Title: Trace metals in the dissolved fraction (< 0.45 µm) of the lower Athabasca River: Analytical challenges and environmental implications
Authors: SHOTYK W.BICALHO BeatrizCUSS ChadDONNER MarkGRANT-WEAVER IainHAAS-NEILL SandorJAVED MuhammadKRACHLER MICHAELNOERNBERG TommyPELLETIER RickZACCONE Claudio
Citation: SCIENCE OF THE TOTAL ENVIRONMENT vol. 580 p. 660-669
Publisher: ELSEVIER SCIENCE BV
Publication Year: 2017
JRC N°: JRC105693
ISSN: 0048-9697
URI: http://publications.jrc.ec.europa.eu/repository/handle/JRC105693
DOI: 10.1016/j.scitotenv.2016.12.012
Type: Articles in periodicals and books
Abstract: Water samples were collected on the Athabasca River (AR), upstream and downstream from bitumen mines and upgrading facilities, to identify changes in water quality due to industrial activities in this region of northern Alberta, Canada. Starting upstream of Fort McMurray and proceeding downstream ca. 100 km, waters were collected in duplicate at 13 locations on the main stem of the river, as well as 5 tributary streams, using ultraclean sampling protocols developed for polar snow and ice. To estimate potential bioaccessibility, trace elements of concern (Ag, Cd, Pb, Sb, Tl) were determined in the dissolved fraction (< 0.45 μm) along with metals known for their enrichments in bitumen (V, Ni, Mo, Re) and those found mainly in ionic (Li, Sr) or colloidal forms (Al, Co, Cr, Fe, Ga, Mn, Th, Y). Analyses were performed in the metal-free, ultraclean SWAMP lab using quadrupole and sector-field ICP-MS. Concentrations of Ag, Cd, Pb, Sb and Tl were extremely low, not significantly more abundant downstream of industry and probably reflect “background” values. In contrast, V, Ni, Mo and Re concentrations were all significantly (p < 0.05) greater downstream of industry. However, chloride also increased downstream, due to natural inputs of saline groundwaters and it is unclear whether the increases in V, Ni, Mo and Re are due to natural or anthropogenic inputs to the river. Although it had been claimed that the industrial development of the Athabasca Bituminous Sands (ABS) is a significant source of Ag, Cd, Pb, Sb and Tl to the river, our study failed to find any evidence to support this. Here we provide a first, robust (accurate and precise) description of baseline values for these trace elements in the AR, and suggest that V, Ni, Mo and Re are more valuable tracers for environmental monitoring and source assessment.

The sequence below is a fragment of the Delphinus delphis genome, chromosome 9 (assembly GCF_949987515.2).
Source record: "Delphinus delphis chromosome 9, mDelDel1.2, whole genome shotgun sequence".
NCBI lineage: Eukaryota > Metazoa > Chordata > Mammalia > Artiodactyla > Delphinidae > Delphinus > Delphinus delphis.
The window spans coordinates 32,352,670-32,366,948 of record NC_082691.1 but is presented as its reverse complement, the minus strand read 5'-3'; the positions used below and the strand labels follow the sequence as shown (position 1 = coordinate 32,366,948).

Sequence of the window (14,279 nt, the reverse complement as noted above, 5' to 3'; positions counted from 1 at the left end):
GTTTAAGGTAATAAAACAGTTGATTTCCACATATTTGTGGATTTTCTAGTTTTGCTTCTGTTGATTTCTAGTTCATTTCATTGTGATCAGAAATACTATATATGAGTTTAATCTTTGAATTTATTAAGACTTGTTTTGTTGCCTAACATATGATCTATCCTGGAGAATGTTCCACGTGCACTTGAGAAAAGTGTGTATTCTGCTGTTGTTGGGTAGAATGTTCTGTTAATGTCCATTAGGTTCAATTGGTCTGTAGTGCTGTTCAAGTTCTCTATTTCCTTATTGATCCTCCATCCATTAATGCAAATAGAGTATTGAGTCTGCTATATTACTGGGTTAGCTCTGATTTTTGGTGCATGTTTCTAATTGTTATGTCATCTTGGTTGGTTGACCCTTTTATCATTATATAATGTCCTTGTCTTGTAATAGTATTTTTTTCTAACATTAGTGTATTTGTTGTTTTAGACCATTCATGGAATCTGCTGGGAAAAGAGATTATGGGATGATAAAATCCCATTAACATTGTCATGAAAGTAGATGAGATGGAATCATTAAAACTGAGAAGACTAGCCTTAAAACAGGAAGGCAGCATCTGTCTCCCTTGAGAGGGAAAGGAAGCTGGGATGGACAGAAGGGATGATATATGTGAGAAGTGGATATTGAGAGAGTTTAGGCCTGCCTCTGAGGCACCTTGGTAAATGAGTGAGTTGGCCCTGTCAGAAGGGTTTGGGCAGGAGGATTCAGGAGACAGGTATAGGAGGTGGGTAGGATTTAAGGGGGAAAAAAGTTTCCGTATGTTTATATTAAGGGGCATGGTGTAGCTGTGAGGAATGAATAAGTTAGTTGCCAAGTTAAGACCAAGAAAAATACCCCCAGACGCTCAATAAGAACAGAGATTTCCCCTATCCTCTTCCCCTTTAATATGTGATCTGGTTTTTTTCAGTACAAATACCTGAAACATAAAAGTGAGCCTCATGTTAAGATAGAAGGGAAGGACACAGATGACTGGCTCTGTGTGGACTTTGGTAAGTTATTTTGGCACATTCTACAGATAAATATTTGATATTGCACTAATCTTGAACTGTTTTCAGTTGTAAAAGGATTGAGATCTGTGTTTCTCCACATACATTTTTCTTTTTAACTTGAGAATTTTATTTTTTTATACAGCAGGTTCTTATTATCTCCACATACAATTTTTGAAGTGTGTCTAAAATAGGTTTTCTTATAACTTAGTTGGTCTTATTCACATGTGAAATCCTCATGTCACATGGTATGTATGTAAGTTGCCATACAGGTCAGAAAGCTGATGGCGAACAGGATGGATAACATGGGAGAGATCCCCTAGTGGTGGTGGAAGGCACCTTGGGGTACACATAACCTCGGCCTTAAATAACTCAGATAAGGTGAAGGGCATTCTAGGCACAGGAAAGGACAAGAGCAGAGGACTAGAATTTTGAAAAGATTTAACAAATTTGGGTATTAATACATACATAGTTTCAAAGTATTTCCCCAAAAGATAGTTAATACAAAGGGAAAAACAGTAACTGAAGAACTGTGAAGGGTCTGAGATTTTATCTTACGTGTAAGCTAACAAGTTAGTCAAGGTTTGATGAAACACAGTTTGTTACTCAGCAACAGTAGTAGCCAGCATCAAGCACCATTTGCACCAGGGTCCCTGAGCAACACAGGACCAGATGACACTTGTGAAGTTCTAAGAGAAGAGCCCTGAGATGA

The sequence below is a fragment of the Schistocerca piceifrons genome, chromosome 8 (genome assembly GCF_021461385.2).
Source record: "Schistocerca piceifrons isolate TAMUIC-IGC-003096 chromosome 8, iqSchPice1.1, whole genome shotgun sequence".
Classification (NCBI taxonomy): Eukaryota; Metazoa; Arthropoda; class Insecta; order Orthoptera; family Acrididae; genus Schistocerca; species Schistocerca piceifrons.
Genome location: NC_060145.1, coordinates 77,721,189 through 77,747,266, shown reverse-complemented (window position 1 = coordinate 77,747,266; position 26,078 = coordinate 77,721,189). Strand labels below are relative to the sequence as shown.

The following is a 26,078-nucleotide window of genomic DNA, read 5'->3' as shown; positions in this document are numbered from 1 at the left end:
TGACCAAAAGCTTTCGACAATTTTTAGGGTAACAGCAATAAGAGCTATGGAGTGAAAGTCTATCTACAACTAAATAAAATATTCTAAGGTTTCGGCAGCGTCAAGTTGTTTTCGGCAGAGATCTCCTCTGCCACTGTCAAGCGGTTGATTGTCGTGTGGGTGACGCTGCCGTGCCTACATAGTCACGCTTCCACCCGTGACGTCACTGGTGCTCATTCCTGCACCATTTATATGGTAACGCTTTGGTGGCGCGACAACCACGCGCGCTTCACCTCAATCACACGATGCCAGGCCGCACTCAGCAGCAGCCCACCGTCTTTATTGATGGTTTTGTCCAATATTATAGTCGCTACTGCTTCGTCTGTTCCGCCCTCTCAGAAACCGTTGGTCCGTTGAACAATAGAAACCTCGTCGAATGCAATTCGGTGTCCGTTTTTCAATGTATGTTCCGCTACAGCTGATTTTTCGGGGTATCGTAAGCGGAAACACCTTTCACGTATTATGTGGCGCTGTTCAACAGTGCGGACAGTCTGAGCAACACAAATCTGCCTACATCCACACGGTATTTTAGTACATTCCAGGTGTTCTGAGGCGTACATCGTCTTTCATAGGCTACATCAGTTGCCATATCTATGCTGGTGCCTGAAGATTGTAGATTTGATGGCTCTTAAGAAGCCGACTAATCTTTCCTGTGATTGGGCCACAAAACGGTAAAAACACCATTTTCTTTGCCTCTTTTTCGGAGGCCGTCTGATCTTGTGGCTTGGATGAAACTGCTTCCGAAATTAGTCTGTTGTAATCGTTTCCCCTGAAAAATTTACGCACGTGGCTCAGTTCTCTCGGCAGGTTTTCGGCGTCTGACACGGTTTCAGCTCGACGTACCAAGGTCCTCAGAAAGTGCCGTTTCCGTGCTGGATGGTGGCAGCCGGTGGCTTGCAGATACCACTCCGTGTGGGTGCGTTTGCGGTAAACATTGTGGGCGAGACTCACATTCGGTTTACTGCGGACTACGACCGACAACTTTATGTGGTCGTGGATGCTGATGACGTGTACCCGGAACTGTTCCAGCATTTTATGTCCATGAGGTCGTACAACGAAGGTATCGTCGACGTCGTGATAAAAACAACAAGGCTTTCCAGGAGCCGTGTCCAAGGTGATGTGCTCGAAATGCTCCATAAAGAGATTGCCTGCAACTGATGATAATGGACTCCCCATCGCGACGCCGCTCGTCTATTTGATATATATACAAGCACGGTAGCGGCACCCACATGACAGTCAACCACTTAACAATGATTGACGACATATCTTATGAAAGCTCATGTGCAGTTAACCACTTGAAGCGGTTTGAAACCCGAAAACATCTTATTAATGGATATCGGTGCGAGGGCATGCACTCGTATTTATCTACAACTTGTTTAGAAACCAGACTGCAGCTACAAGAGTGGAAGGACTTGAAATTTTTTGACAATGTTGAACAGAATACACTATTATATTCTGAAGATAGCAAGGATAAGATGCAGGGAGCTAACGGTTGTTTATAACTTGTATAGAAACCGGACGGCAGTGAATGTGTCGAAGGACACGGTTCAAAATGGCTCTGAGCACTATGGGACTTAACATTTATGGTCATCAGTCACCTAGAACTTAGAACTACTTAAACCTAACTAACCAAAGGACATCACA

JRC Directorate:Nuclear Safety and Security

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